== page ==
SMALL PRINT:YOUR BODY has a top-notch internal alarm system called the innate immune system – it can sense disease-causing intruders and trigger a response to get rid of them. But if this front-line defence kicks off against our own tissues, it could result in auto-immune disease.
That fine balance is the subject of The offensive side of immune defences, an RDS Irish Times lecture, in association with the Irish Society for Immunology, on May 19th.
Speaker Dr Kate Fitzgerald, who is to receive the 2011 Irish Society for Immunology Public Lecture Award, reckons innate immunity is the most exciting aspect of immunology.
“It is the body’s first line of defence. It is essential. Without it we would not be able to handle even the most innocuous microbes we would encounter,” she says.
Her lab at the University of Massachusetts looks at how our immune system discriminates between a disease-causing pathogen and something non-threatening, or even molecules from our own body.
Dr Fitzgerald, who studied at University College Cork and Trinity College Dublin, will talk about how being able to distinguish molecules means we can control infection, but the flip side is that if these same events are misregulated it can lead to diseases like arthritis or lupus.
“I would like people to understand how the immune system is a double-edged sword, where on the one hand it wards off infections, but it’s a fine balance and a slight tipping of the scale can have serious consequences,” she says.
“Control is everything.”
The event, which starts at 7pm at the RDS Merrion Room on Thursday May 19th, is free but places must be booked in advance – email email@example.com or call 01-2407289. See rds.ie/science
A right royal protein
WHAT MAKES a queen? If you are human, it can be down to having the appropriate royal parents, or perhaps marrying prince charming and waiting. And if all goes to plan tomorrow in London, Kate Middleton will be going for option number two. But in honeybees, the route to queendom is a little more biochemical, and a new study pinpoints a protein called royalactin as having an important role.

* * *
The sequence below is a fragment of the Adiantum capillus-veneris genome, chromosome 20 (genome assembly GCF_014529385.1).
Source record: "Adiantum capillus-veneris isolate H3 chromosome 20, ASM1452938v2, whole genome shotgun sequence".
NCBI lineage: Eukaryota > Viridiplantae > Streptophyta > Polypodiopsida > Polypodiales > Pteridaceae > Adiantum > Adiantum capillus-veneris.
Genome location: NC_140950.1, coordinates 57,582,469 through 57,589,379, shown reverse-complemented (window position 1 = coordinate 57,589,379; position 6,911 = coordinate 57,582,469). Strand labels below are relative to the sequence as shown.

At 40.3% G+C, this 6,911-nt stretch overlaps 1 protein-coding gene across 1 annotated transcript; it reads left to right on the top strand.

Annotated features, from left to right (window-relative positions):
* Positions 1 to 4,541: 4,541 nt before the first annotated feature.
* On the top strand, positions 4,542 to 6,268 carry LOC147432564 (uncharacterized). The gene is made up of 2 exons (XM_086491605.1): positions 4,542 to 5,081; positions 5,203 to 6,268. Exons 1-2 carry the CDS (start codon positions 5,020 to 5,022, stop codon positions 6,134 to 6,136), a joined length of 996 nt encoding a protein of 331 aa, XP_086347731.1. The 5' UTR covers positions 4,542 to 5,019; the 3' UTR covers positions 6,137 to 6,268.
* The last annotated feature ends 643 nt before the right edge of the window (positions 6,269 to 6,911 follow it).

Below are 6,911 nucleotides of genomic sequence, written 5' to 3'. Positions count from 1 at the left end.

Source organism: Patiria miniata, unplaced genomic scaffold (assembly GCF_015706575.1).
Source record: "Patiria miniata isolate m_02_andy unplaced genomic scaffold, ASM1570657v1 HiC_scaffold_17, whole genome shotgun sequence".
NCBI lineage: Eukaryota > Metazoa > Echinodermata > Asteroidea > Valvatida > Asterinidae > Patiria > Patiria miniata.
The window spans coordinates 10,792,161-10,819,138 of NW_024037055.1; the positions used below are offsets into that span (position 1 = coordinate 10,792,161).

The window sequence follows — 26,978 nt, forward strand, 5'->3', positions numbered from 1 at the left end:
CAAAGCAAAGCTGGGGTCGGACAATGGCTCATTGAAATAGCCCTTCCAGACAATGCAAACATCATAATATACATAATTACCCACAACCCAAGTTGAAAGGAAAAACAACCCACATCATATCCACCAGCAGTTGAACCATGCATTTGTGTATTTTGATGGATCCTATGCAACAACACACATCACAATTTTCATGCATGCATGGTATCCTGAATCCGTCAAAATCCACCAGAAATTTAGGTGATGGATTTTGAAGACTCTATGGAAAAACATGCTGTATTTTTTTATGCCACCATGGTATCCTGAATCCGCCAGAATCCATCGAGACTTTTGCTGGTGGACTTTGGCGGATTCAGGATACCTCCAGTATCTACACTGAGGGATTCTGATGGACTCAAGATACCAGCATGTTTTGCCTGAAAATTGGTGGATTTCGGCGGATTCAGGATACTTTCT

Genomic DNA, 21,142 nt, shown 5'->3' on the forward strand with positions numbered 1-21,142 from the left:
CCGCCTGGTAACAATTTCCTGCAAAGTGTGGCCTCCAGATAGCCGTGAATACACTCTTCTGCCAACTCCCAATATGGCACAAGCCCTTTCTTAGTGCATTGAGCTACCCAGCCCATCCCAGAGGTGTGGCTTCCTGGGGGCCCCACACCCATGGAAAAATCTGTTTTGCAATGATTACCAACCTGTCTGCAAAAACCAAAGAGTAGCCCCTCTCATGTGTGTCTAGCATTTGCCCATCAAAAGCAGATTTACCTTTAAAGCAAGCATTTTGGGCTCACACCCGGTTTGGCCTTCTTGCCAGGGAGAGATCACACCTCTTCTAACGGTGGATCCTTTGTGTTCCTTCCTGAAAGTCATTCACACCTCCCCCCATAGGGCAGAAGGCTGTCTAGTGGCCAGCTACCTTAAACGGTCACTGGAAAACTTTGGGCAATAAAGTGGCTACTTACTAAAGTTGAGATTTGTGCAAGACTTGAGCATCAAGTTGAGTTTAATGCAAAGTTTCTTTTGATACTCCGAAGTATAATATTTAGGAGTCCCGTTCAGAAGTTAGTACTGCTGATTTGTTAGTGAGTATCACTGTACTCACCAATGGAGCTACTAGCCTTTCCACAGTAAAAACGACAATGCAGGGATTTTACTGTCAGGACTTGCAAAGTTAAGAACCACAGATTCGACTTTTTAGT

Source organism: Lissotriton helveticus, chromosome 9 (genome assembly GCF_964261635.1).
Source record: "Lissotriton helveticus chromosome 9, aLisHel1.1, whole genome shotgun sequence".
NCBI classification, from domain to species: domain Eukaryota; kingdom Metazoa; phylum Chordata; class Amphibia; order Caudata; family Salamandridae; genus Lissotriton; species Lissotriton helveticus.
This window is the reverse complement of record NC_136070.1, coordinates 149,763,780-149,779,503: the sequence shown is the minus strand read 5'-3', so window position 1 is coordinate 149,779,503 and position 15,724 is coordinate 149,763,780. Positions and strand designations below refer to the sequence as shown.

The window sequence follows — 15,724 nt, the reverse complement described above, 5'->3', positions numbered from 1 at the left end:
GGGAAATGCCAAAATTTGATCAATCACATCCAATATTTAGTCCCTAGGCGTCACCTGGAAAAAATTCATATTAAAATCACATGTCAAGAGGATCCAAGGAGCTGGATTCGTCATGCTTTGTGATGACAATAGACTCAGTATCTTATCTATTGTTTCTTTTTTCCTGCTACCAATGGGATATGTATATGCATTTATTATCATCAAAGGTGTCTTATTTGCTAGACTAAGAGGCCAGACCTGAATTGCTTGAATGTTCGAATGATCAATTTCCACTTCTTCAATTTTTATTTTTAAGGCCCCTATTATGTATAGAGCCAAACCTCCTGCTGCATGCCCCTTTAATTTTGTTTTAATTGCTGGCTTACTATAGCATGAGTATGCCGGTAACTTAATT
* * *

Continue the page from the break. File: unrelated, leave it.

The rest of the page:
For honeybees, there are two female castes: the worker and the larger and longer-lived queen, points out Masaki Kamakura in Japan, whose study was published online in the journal Nature earlier this week. A larva becomes a queen when it is nourished by “royal jelly”, a substance that worker bees make – but quite how that happens has been unclear, according to Kamakura.
He found that royal jelly lost its potency for making queens if it was stored at high temperatures for a month. So he looked to see what proteins were being lost under these conditions, and that search led him to royalactin.
Kamakura then fed the royalactin protein, along with some other nutrients, to honeybee larvae and saw it indeed had a queen-making effect.
And when he fed the protein to fruit fly larvae, it beefed up the flies and induced several biochemical changes, giving some clues about how the process might work.
In the journal paper he describes the royalactin protein as “the major active factor in the induction of caste differentiation by royal jelly”.
But others point out there’s more at play. Nature’s Great Beyond blog quotes Canberra-based researcher Ryszard Maleszka, who comments: “There are dozens of potentially important components in royal jelly and giving a special rank to one of them is misleading.”